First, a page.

Martinez v. Bank of Am., N.A., 2016 U.S. App. LEXIS 20219 (3d Cir. Nov. 9, 2016):
Appellant Gelver Martinez appeals from orders of the District Court dismissing his complaint and denying his motion for reconsideration. We will affirm.
This case concerns [*2] a mortgage on real property in Passaic, New Jersey, and related foreclosure proceedings. On appeal, we accept as true Martinez's well-pleaded factual allegations. Baldwin v. Univ. of Pittsburgh Med. Ctr., 636 F.3d 69, 73-74 (3d Cir. 2011).
According to Martinez, his mortgage was originated by First Residential Mortgage Services ("First Residential"), then was pooled with other loans, securitized and sold to a trust, for which Bank of America, N.A. ("BANA"), served as trustee. The promissory note secured by the mortgage was not deposited into the trust. Nationstar Mortgage ("Nationstar"), the loan servicer, did not timely notify Martinez of changes to certain characteristics of his mortgage. And Mortgage Electronic Registration Systems, Inc. ("MERS"), which served as nominee for First Residential, did not properly record the transfer of ownership interest in Martinez's property from First Residential and MERS to the trust. Martinez believed the foregoing conduct rendered his mortgage unenforceable.1
1 The chronology of Martinez's pleaded narrative ends here. We continue our background recitation using the Nationstar/MERS supplemental appendix (cited "App.").
In 2014, Nationstar filed a foreclosure complaint in the Superior Court of New Jersey, Chancery Division [*3] (Passaic County). Nationstar alleged that Martinez was delinquent on his mortgage and, further, that it came into possession of the note and mortgage through two assignments: MERS to BANA; and BANA to Nationstar. Martinez answered the complaint, counterclaimed against Nationstar, and cross-claimed against BANA and MERS after joining them as third-party defendants. Martinez and Nationstar both moved for summary judgment. In June 2015, the state court denied Martinez's motion, granted Nationstar's, and transferred the action "back to the Office of Foreclosure to proceed as an uncontested matter." App. at 155-56. In November 2015, Martinez and Nationstar entered into a loan modification agreement.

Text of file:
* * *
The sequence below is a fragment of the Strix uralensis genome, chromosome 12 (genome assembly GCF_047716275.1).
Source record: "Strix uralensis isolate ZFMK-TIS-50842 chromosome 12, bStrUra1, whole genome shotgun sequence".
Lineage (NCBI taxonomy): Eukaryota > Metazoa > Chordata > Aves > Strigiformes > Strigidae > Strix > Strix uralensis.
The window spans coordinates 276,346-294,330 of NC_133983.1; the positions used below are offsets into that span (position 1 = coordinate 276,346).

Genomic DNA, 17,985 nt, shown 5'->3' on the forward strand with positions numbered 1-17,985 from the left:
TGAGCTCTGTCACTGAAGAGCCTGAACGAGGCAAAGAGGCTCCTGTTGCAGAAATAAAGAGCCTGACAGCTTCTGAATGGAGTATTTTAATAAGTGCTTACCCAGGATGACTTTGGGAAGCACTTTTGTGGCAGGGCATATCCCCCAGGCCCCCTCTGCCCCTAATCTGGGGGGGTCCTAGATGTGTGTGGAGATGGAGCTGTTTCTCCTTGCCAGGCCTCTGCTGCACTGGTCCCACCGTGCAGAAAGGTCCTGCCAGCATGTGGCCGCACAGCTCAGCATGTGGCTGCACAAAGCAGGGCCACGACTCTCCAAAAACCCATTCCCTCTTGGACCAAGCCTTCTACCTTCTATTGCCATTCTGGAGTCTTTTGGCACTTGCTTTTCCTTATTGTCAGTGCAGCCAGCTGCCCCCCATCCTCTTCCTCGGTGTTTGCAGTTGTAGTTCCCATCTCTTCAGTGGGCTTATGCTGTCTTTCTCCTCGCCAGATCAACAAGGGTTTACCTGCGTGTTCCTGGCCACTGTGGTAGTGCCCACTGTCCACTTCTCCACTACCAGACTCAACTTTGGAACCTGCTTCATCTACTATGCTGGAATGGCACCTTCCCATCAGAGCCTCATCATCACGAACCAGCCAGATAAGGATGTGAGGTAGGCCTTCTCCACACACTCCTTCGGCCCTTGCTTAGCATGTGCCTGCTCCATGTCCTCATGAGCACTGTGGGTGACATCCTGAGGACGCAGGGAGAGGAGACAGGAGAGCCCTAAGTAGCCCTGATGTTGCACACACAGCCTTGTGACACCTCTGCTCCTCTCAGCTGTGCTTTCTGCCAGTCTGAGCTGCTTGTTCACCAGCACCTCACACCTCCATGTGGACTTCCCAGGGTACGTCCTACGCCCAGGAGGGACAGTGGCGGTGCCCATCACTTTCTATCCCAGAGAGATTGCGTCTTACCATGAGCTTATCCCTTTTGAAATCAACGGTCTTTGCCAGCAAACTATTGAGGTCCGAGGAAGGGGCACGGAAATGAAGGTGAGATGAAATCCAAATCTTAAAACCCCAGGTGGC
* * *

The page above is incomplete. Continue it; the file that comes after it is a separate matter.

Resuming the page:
In December 2015, Martinez filed this action against BANA, Nationstar, and MERS. His claims were, in essence, based on alleged defects in the securitization of the mortgage and the related transfers of ownership, described in relevant part above. Martinez requested money damages under a breach-of-contract theory, as well as a declaration under 28 U.S.C. § 2201 concerning the enforceability of the mortgage. He premised the District Court's subject matter jurisdiction on 28 U.S.C. § 1332(a).
MERS and Nationstar, joined by BANA (collectively, "Defendants"), [*4] moved to dismiss Martinez's complaint under Fed. R. Civ. P. 12(b)(1) and 12(b)(6). Their motion asserted six bases for dismissal: (1) lack of subject matter jurisdiction, under Rooker-Feldman2; (2) res judicata; (3) collateral estoppel (4) New Jersey's Entire Controversy Doctrine; (5) lack of standing; and (6) mootness, in light of the loan modification.
2 D.C. Ct. of App. v. Feldman, 460 U.S. 462 (1983); Rooker v. Fidelity Trust Co., 263 U.S. 413 (1923).
The District Court granted Defendants' motion. It determined that Martinez's suit was barred by Rooker-Feldman, warranting dismissal under Fed. R. Civ. P. 12(b)(1). The District Court alternatively determined that Martinez's complaint failed to state a claim, warranting dismissal under Fed. R. Civ. 12(b)(6), because his allegations were "too conclusory and speculative" and because "it is clear within this District that a mortgagor does not have standing to allege [that] an assignment between two third parties is invalid." App. at 10.3 The District Court denied Martinez leave to amend and dismissed his suit with prejudice. Martinez unsuccessfully moved for reconsideration, and then timely appealed.
3 The District Court discussed Martinez's standing in the context of Rule 12(b)(6); i.e., not as a threshold jurisdictional issue. Cf. Lewis v. Alexander, 685 F.3d 325, 340 n.14 (3d Cir. 2012) (noting circuit split on whether prudential standing is jurisdictional and immune [*5] from waiver). This appeal does not require us to decide whether prudential standing can be divorced from constitutional standing and assessed as a non-jurisdictional issue under Rule 12(b)(6) because, regardless of the answer, district courts are permitted to bypass jurisdictional inquiries in favor of other grounds for non-merits dismissal. See Davis Int'l, LLC v. New Start Grp. Corp., 488 F.3d 597, 604 (3d Cir. 2007).
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